Academic journal article Language Arts

Performance-Based Assessment for Certification: Insights from edTPA Implementation

Academic journal article Language Arts

Performance-Based Assessment for Certification: Insights from edTPA Implementation

Article excerpt

We work as teacher educators in an elementary education program offering graduate and undergraduate degrees that lead to initial teacher certification. Recently, the state in which we work adopted a performance-based assessment for teacher licensure, the edTPA examination (Stanford Center for Assessment, Learning, and Equity [SCALE], 2013, 2014). What makes the implementation of the edTPA in our state unique is that our state legislators and Department of Education chose to implement edTPA in a consolidated timeline with a parallel statewide adoption of the Common Core State Standards (National Governors Association Center for Best Practices & Council of Chief State School Officers, 2010). As a result, teacher evaluation and certification processes were revamped quickly and without time for the necessary professional development and programmatic changes required for both inservice and preservice teachers, administrators, and teacher educators.

As teacher educators working to implement program-level changes in response to edTPA, we believe that we must carefully navigate a series of tensions (Berry, 2008) that relate to preparing teachers who have the theoretical and practical undergirding necessary for teaching all learners effectively while also attending to teacher candidates' readiness for passing their certification examination. We navigate these tensions while acknowledging that not all teacher educators embrace the edTPA as a performance assessment (see Sato, 2014, for a review of responses to the edTPA). Although researchers of teacher education have elaborated the specificities of performance assessments like the edTPA within teacher education (Chung, 2008; Cuthrell et al., 2014; Darling-Hammond, 2001; Duckor, Castellano, Téllez, Wihardini, & Wilson, 2014; Jagla, 2013; Pecheone & Chung, 2006; Sato, 2014) and have acknowledged performance assessments of classroom teachers' performances as an effective measurement (e.g., Barker & Conley, 2014; Porter, Youngs, & Odden, 2001), other than Proulx (2014) we have found few reports of the tensions related to implementing a mandated performance-based assessment by teacher educators who actually live and experience a new implementation. In response, we draw on Amanda Berry's (2008) concept of tensions lived and experienced by teacher educators in order to discuss how we retooled our program in response to edTPA implementation. Specifically, in this essay, we ask these questions:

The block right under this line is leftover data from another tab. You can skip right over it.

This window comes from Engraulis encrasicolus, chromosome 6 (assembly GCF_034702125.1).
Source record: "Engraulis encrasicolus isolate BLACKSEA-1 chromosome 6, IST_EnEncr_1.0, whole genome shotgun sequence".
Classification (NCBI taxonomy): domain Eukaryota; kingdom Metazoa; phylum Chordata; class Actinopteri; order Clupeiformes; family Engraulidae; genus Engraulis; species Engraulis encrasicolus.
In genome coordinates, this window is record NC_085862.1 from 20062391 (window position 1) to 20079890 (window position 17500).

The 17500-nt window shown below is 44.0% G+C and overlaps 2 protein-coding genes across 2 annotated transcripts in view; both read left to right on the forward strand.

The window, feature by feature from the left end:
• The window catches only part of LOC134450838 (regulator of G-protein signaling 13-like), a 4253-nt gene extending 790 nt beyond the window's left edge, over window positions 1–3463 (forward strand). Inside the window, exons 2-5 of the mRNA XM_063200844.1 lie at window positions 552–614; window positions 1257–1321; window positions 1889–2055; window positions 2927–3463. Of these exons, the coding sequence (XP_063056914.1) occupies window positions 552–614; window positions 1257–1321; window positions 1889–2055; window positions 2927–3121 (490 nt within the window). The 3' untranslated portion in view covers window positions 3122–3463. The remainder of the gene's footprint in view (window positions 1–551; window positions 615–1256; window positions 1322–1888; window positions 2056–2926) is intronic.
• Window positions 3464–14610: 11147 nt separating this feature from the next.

* What tensions have we experienced between our beliefs and practices in implementing edTPA at the program level?

* How can such tensions provide opportunities for growth within a teacher education program?

Tensions as interpretive framework

Berry (2008) argues that teacher educators negotiate a series of tensions in their work: telling vs. growing; confidence vs. uncertainty; action vs. intent; safety vs. challenge; valuing vs. reconstructing experience; and planning vs. responsiveness. As Berry explains, these tensions are interconnected and entangled. This concept of tensions within teacher education practice has been particularly useful for us in understanding the choices we made in addressing the edTPA implementation within our program. Although we understand these tensions are interrelated, our discussion here specifically focuses on how we grappled with the following sets of tensions: telling and growing, confidence and uncertainty, and valuing and reconstructing experience.

Teacher educators often experience tension between telling teacher candidates what to do and how to do it and "acknowledging [their] needs and concerns and challenging them to grow" (p. 33). As teacher educators, we aim to offer teacher candidates opportunities to reflect upon and inquire into their practices. We also aim to help them experience the complexities of teaching, so that they can grow in their practices. However, a formal, performative assessment such as the edTPA makes managing the tension between telling and growing even more complicated (cf. …

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